Lt. Gen. Wang Guanzhong, deputy chief of the general staff of the People’s Liberation Army, told an Asian security forum in Singapore that the comments had been “unacceptable.”
Abe opened the Shangri-La Dialogue on Friday by urging countries to respect the rule of law ― an apparent reference to perceived Chinese aggression over disputed islets in the South and East China seas.
Hagel followed on Saturday by warning China against “destabilizing actions” in the South China Sea and listed a number of alleged infractions, including against the Philippines and Vietnam.
|U.S. Defense Secretary Chuck Hagel listens to Lt. Gen. Wang Guanzhong, China’s deputy chief of the general staff, at the start of their meeting in Singapore on Saturday. (AP-Yonhap)|
“The Chinese delegation... have this feeling that the speeches of Mr. Abe and Mr. Hagel are a provocative action against China,” said Wang, dressed in full military regalia.
He cast aside his prepared speech and said he needed to respond to the remarks, accusing Abe and Hagel of “coordinating” with each other to attack China at the conference.
“This is simply unimaginable,” said Wang, the highest ranking military official in the Chinese delegation, adding that the speeches were “unacceptable and not in the spirit of this Shangri-La Dialogue.”
“The speeches made by Mr Abe and Mr Hagel gave me the impression that they coordinated with each other, they supported each other, they encouraged each other and they took the advantage of speaking first ... and staged provocative actions and challenges against China,” he said.
Stressing U.S. commitments to allies and friends in Asia, Hagel had called for a peaceful resolution of maritime disputes and issued a blunt message to Bejing.
“In recent months, China has undertaken destabilizing, unilateral actions asserting its claims in the South China Sea,” the Pentagon chief said.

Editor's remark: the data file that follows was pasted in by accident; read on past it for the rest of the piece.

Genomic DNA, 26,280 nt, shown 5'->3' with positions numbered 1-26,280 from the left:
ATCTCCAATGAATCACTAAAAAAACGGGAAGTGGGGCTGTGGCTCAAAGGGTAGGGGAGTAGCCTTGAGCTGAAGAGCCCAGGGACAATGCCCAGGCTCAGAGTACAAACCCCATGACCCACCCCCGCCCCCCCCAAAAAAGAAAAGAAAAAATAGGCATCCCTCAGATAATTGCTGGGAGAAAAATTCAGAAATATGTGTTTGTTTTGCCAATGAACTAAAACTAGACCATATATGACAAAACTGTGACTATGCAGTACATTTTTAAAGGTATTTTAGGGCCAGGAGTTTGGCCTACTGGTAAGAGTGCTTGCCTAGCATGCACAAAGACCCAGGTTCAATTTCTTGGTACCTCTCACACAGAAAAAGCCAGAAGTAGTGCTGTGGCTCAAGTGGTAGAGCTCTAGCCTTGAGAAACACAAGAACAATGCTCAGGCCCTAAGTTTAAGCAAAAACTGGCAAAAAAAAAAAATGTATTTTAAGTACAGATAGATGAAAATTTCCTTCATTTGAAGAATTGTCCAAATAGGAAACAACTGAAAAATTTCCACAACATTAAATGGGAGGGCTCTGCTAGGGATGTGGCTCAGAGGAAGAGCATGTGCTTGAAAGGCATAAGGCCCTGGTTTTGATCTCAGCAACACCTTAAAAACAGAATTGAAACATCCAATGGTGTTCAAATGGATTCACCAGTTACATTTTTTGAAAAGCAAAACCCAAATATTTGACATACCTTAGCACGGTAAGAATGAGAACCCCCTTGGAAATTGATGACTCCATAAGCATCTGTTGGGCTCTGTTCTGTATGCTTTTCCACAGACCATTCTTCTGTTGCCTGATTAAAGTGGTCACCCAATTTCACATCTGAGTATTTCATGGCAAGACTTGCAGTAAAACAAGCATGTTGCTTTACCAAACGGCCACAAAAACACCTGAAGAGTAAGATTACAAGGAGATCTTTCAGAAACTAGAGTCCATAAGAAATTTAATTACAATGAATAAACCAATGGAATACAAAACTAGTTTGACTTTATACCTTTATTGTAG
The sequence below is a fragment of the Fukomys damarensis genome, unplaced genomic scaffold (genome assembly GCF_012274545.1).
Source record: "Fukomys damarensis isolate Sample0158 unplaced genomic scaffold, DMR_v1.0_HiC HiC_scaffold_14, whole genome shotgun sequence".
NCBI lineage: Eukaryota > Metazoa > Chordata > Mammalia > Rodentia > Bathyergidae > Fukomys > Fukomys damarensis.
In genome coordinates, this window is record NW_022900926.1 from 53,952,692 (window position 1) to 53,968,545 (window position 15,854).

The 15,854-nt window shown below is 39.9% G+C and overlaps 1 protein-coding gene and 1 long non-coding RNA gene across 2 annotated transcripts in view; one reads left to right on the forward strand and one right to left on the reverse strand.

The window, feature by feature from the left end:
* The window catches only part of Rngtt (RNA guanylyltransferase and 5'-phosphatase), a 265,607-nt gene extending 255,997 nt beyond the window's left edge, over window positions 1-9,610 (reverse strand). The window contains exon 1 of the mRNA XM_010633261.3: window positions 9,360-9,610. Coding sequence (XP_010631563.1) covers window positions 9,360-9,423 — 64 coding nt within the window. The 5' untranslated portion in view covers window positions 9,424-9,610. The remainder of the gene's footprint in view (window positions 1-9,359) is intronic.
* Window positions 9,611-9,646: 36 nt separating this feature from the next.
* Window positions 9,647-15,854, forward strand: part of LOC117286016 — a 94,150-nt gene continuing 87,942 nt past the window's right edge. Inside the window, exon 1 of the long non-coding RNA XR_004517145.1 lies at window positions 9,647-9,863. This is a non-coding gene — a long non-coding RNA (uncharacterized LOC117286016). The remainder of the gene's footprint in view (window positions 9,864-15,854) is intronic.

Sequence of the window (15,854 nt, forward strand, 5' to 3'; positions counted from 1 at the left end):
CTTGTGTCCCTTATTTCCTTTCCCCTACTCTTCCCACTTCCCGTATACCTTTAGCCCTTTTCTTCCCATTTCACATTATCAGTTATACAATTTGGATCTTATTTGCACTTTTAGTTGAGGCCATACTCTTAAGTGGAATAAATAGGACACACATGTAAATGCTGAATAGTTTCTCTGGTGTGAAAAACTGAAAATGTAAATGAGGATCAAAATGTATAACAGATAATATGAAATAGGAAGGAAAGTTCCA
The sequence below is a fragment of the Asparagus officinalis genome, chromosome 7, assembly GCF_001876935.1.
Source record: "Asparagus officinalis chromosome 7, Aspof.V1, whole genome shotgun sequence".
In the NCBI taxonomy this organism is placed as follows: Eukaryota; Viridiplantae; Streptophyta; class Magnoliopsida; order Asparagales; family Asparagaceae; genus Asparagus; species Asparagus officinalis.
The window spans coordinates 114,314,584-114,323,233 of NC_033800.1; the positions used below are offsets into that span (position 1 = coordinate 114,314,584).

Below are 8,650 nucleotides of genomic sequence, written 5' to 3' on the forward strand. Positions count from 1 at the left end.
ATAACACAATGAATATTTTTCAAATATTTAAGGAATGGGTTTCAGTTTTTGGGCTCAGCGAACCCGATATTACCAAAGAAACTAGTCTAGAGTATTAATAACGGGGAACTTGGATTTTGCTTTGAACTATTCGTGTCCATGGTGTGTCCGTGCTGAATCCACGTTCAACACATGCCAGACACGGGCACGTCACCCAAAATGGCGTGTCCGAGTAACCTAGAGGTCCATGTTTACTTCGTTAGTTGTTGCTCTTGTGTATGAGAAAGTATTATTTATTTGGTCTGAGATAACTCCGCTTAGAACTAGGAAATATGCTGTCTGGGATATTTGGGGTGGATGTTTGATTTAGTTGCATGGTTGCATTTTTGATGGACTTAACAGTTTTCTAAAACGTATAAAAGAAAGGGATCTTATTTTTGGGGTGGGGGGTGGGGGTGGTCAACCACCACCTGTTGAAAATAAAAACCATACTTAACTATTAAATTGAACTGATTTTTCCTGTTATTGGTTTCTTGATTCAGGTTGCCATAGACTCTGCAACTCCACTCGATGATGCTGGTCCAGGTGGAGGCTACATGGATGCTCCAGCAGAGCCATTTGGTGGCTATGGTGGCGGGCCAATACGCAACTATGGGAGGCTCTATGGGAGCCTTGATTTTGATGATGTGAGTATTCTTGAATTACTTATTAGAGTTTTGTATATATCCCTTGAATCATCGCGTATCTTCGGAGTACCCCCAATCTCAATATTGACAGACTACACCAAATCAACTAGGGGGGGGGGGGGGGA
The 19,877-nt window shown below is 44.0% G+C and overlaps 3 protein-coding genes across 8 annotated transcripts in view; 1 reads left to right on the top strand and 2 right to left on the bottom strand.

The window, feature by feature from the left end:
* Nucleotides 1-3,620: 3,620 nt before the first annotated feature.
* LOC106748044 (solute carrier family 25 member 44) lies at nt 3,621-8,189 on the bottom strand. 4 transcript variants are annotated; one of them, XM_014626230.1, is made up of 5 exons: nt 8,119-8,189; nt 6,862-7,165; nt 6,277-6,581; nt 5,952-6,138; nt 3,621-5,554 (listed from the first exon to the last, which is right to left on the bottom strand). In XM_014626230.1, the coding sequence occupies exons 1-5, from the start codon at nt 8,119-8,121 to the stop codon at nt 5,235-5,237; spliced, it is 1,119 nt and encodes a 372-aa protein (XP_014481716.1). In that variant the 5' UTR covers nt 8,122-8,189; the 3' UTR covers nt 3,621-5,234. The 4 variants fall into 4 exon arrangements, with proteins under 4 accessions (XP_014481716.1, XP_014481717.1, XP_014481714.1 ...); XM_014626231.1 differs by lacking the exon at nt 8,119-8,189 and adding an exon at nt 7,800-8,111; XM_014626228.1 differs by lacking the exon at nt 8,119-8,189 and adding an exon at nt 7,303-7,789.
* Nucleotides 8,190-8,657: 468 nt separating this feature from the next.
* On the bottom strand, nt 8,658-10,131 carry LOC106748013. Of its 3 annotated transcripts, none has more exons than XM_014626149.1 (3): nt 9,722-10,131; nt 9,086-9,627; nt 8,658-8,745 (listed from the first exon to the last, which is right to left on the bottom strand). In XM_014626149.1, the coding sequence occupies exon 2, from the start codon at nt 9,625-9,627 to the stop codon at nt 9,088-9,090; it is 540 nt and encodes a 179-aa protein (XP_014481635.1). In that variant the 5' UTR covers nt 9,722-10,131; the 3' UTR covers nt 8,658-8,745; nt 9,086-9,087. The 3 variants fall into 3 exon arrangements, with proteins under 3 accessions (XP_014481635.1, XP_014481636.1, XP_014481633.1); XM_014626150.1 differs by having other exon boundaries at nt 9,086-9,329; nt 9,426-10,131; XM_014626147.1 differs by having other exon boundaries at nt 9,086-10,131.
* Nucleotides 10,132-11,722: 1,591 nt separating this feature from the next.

He accused China of restricting the Philippines’ access to Scarborough Shoal, putting pressure on Manila’s long-standing presence in Second Thomas Shoal, beginning land reclamation at various locations and moving an oil rig into disputed waters with Vietnam.
Hagel said that while the United States does not take sides on rival claims, “we firmly oppose any nation’s use of intimidation, coercion, or the threat of force to assert these claims.”
“The United States will not look the other way when fundamental principles of the international order are being challenged,” he warned.
Abe pledged that his country would play a larger role in promoting peace in Asia, as his administration moves to reshape the Japanese military’s purely defensive stance.
Laying out a vision of Tokyo as a counterweight to the growing might of China but without naming any country, Abe offered Japan’s help to regional allies “to ensure security of the seas and skies.”
He said Japan and the U.S. stood ready to bolster security cooperation with the Association of Southeast Asian Nations to promote peace.
“Japan intends to play an even greater and more proactive role than it has until now in making peace in Asia and the world something more certain,” Abe said.
China is locked in heated disputes with various Southeast Asian countries over waters and territories in the South China Sea.
Beijing and Tokyo also contest islands in the East China Sea.
Wang said he preferred Hagel’s directness by directly naming China, compared to Abe who did not mention any country.
“If I am to compare the attitude of the two leaders, I would prefer the attitude of Mr. Hagel. It is better to be more direct,” he said.
“He (Abe) may name the (country) or not but all the audience know that he was targeting China.”